Poe might be available for the Bears at 19.  If he is it sounds like a good test of GM Phil Emery’s philosophy to judge prospects primarily by seeing what show up on tape.

“Are you as sold as Mike Tice is on J’Marcus Webb as our left tackle? I like him as a person but I think he’s a swing tackle at best in the league. Also, Tice and Lovie Smith need to remember that Webb was a seventh-round pick from a tiny school that nobody had ever heard of. He was never meant to be a starting left tackle in the NFL. I think the Bears should trade up in the early teens of the first round to secure Jonathan Martin, who I’m sure would eliminate the only question mark on our offense now. Jim Lee, Platteville, Wis.

“It’s possible Webb could develop into a starting left tackle you can win with. He has done enough good things for the coaching staff to have faith in him, it’s just that he hasn’t done them consistently enough. He clearly still is a work in progress, as you might expect someone with his background to be going into his third season. There have been Hall of Famers who have come from “tiny schools that nobody ever heard of,” so that is not an issue. What is an issue is Webb allowed 14 sacks, tied for most in the NFL according to Stats, and that he was flagged an NFL-high eight times for false starts and five times for holding. It’s important that everybody, especially his offensive coordinator, understands this isn’t Anthony Munoz. Don’t expect him to be able to handle the best pass rushers in the game one-on-one, and he’ll have a chance. But there is no question he has some serious improving to do in order to be the Bears’ long-term left tackle.”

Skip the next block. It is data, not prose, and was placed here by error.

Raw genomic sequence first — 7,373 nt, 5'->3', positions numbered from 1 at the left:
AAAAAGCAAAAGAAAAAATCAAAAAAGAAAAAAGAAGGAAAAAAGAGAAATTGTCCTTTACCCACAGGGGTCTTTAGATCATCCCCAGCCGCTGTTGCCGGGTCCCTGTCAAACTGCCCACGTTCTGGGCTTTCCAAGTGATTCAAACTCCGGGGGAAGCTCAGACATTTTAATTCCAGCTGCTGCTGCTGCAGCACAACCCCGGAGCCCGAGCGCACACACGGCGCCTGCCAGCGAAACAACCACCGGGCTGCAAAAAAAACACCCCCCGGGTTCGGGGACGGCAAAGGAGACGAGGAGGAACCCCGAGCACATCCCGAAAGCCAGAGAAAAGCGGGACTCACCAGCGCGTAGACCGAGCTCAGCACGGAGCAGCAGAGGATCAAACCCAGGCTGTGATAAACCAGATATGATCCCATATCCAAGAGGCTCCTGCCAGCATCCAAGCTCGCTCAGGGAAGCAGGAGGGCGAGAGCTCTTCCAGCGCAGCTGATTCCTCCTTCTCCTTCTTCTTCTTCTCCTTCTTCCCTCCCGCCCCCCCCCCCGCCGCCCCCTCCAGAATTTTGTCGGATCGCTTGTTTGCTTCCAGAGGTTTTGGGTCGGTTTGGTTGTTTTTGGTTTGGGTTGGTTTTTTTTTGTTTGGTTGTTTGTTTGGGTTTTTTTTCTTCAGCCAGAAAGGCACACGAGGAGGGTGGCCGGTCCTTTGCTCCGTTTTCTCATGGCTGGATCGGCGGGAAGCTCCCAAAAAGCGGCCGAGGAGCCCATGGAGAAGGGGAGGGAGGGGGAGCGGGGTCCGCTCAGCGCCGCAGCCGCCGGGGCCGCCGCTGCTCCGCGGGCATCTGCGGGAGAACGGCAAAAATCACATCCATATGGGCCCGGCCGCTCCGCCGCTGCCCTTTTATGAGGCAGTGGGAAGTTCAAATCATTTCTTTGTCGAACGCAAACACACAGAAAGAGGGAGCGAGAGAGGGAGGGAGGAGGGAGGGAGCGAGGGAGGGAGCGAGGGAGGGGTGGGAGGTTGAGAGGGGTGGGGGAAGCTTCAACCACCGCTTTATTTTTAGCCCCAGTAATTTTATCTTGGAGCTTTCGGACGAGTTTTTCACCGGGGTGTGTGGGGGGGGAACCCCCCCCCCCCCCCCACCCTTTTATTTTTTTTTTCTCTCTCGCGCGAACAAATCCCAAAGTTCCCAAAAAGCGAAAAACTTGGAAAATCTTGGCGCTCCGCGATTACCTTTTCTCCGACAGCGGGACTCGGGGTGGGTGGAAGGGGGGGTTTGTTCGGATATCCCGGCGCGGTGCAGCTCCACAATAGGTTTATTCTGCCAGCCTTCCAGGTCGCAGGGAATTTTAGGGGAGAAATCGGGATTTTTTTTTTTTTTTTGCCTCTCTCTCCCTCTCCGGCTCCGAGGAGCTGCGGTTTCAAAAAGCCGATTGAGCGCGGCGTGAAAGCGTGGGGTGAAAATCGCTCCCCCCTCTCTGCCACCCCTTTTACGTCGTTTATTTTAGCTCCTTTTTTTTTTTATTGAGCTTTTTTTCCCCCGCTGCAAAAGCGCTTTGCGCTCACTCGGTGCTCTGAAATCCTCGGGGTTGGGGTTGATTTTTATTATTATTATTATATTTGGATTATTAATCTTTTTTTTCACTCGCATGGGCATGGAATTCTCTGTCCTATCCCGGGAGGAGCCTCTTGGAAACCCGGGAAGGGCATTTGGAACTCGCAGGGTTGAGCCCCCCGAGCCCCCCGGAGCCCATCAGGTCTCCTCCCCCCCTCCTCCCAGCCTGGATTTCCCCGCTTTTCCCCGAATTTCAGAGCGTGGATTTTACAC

• Former Bears Director of College Scouting, Gabriel Gabriel, on QB Ryan Tannehill for The National Football Post:

“Yes, Tannehill will get drafted high and I know of at least three clubs that are praying that it actually does happen because that drops a good football player to them. It has been my opinion all along that some evaluators and people in the media are ‘creating’ a player just as they did Blaine Gabbert last year and others like him in previous years. Don’t forget, J’Marcus Russell was the first pick of the draft the year he came out.”

  •  And, as if to prove Gabriel right, from Pro Football Weekly’s Whispers column:

“The Vikings continue to hope that the Ryan Tannehill buzz keeps flowing. After his strong pro-day effort, there is more buzz about teams having to trade up ahead of the Browns at No. 4 to get the athletic-but-green quarterback. The Vikings will be all ears — they would love to slide down a handful of spots, pick up additional picks and still get a top-rated player. It would be the ideal situation in their minds.”